>The Latest HOT Term

>So..every few years it seems we have to come up with a new HOT or Cool buzzword in the tech community. It seems that DSL is now that term. For those that have been hiding underneath a rock for the last year, DSL = Domain Specific Language. Think of this as a custom programming language designed to handle a very specific task. Wikipedia has a decent definition. DSLs aren’t knew, they’ve been around since the age of 1s and 0s.

We in the programming world seem to invent new DSLs everytime we touch the keyboard. Existing items aren’t good enough or may be too wordy. DSLs give me cramps. I think in many cases they are over used and for the wrong reasons. Now that isn’t to say that I don’t think there is a need for them, when they are done for the right reasons. However, it seems that everybody’s answer to a problem now is to create a DSL.

The problem with DSLs is that it’s yet another language one has to learn to maintain software. My head is already cramped full of various utility languages and I’m sure it will be cramped with some more over time, but many of these languages don’t provide the convience that they try to provide. Ask yourself before coming up with another language:

  1. Is there a currently supported standard that works?
  2. Can I extend this existing standard DSL?
  3. If not, why not?
  4. Will creating yet another DSL really solve the problem and make it easier to maintain going forward.

I work with XML which itself is a DSL for creating other Markup Languages, and its simplicity of implementation and power has also been its bane as well. XML is over used in many situations because it is too convient to use. With this said, there are a hand full of programming DSLs with in the XML world. Some are better than others, and several are starting to evolve into general purpose languages in their own right. Some examples.

  1. XSLT – functional language used for transformations. Comes in two flavors XSLT 1.0 and XSLT 2.0. It itself is written using XML.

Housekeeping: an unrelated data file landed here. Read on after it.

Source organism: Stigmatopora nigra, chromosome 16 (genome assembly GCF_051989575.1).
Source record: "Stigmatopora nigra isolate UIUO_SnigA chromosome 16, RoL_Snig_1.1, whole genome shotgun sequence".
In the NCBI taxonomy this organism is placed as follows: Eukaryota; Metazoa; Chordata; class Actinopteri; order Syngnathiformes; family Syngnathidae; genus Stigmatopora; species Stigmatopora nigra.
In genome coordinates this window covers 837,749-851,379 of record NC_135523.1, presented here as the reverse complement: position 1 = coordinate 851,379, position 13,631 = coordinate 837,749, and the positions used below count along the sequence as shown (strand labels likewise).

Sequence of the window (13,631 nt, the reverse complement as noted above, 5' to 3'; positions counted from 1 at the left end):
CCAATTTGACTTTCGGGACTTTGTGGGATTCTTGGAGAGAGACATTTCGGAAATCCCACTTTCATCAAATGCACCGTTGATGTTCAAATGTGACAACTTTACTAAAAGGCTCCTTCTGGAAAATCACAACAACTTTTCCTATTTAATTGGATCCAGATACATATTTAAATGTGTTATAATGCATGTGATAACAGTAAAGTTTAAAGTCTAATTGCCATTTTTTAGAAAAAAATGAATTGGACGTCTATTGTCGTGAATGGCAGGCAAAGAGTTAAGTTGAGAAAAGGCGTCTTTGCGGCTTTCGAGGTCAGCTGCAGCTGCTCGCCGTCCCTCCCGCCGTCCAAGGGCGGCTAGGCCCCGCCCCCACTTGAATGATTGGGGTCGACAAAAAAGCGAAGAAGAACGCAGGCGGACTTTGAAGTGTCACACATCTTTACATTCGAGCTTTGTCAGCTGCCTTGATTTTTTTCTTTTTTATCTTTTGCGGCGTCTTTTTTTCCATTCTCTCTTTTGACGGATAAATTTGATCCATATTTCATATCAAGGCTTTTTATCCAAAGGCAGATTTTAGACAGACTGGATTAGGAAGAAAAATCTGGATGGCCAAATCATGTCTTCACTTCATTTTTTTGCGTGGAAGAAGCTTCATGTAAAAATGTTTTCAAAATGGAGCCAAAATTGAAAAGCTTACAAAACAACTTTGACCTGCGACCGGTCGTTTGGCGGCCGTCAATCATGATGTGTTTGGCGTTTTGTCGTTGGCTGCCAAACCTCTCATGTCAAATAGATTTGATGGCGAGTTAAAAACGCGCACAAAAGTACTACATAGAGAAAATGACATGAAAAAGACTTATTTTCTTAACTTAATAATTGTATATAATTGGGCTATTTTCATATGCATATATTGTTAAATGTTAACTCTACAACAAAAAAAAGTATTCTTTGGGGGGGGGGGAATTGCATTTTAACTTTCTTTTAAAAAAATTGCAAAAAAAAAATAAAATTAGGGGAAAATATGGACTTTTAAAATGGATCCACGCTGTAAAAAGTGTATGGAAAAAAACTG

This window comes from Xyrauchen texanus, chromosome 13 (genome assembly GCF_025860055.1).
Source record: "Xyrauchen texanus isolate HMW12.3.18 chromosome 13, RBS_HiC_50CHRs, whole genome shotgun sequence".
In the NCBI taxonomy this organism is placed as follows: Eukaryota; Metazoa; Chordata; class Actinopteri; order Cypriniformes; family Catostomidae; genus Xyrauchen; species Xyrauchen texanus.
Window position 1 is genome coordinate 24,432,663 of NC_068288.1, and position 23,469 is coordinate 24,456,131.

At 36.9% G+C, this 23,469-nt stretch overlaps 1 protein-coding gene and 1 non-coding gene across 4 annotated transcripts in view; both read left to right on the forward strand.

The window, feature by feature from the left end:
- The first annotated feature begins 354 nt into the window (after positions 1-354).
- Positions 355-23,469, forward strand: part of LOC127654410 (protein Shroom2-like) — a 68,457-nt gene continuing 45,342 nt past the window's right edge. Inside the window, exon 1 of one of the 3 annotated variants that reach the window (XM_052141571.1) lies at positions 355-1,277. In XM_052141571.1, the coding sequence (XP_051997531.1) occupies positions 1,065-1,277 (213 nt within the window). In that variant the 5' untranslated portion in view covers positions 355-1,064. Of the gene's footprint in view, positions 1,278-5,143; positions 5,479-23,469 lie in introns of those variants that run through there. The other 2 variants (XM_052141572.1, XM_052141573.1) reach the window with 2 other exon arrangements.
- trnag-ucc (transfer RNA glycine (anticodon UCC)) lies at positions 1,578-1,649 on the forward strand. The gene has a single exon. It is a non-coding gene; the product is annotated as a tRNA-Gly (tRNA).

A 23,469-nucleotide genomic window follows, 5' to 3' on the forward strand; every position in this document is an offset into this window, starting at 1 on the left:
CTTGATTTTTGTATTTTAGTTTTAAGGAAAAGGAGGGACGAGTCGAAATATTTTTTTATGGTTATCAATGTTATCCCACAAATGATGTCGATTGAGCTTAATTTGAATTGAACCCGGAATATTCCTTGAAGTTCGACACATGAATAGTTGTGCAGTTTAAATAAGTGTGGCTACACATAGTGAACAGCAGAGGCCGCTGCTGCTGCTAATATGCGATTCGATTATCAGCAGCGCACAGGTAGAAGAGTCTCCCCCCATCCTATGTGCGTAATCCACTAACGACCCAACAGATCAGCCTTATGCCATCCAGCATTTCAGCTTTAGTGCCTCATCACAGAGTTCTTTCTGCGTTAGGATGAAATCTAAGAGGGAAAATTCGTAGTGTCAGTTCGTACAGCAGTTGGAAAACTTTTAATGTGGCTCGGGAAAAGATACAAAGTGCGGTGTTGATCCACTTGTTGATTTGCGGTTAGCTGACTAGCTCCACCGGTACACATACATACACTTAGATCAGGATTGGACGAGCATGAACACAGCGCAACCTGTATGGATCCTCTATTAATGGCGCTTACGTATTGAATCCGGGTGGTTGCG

2. XPath 1.0 and XPath 2.0 – A DSL for querying information from a XML Tree, usually a DOM.
  3. XML Schema – a DSL for describing XML Validation. Written using XML.
  4. RelaxNG – Another DSL for describing XML Validation and content. Comes in both an XML based syntax and a Human Readable Compact Syntax.
  5. XPointer – a XML DSL for specifying the location of information with a document.
  6. XInclude – a XML DSL for specifying how to include or import information into existing XML documents.
  7. Web Services – A whole family of DSLs describing how to create web service implementations.
  8. SchemaTron – Yet another XML Validation DSL for validating XML files.

XML has made creating a DSL very simple and straight forward. It however is often used for the wrong reasons.

Which brings me to XText. I’ve been experimenting with it for a couple of days, and like XML it provides great power at little upfront cost. However, I also think like XML it can run into being applied way to often just because it is easy to create and deploy. XText itself has it’s own DSL for describing the languages, however, I wish it would have just leveraged an existing established standard language like the ISO EBNF.

So how many more DSLs will we create? More than we really need.

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2 Responses to >The Latest HOT Term

  1. rod says:

    >I agree with you regarding leveraging "an existing established standard language" – ISO EBNF. The Xtext team no doubt had their reasons. The OAW team have often done their own DSL rather than use standards – e.g. Xtend : OCL/QVT-like but not OCL/QVT, Xpand as an alternative to OMG M2T.But overall why make an example of Xtext specifically? It's "just" textual DSL syntax (and quite an achievement for a 0.7 project; I'm looking forward to it's future development). To follow your line or argument, you could just as easily question GMF and EMF for making it easy to create DSLs and associated tools.

  2. David Carver says:

    >@rod Actually, I'm not picking on XText I'm comparing it to what XML has enabled in some way and the way XML made it very easy to create a slew of XML based DSLs. The very fact that it is easy to use is also it's potential problem as well. DSLs are necessary, but the popular thing right now is to try and push a DSL over another solution which may be more viable.I like XText and want it to do well, especially since I'm choosing it for part of the RelaxNG project I'm working on.

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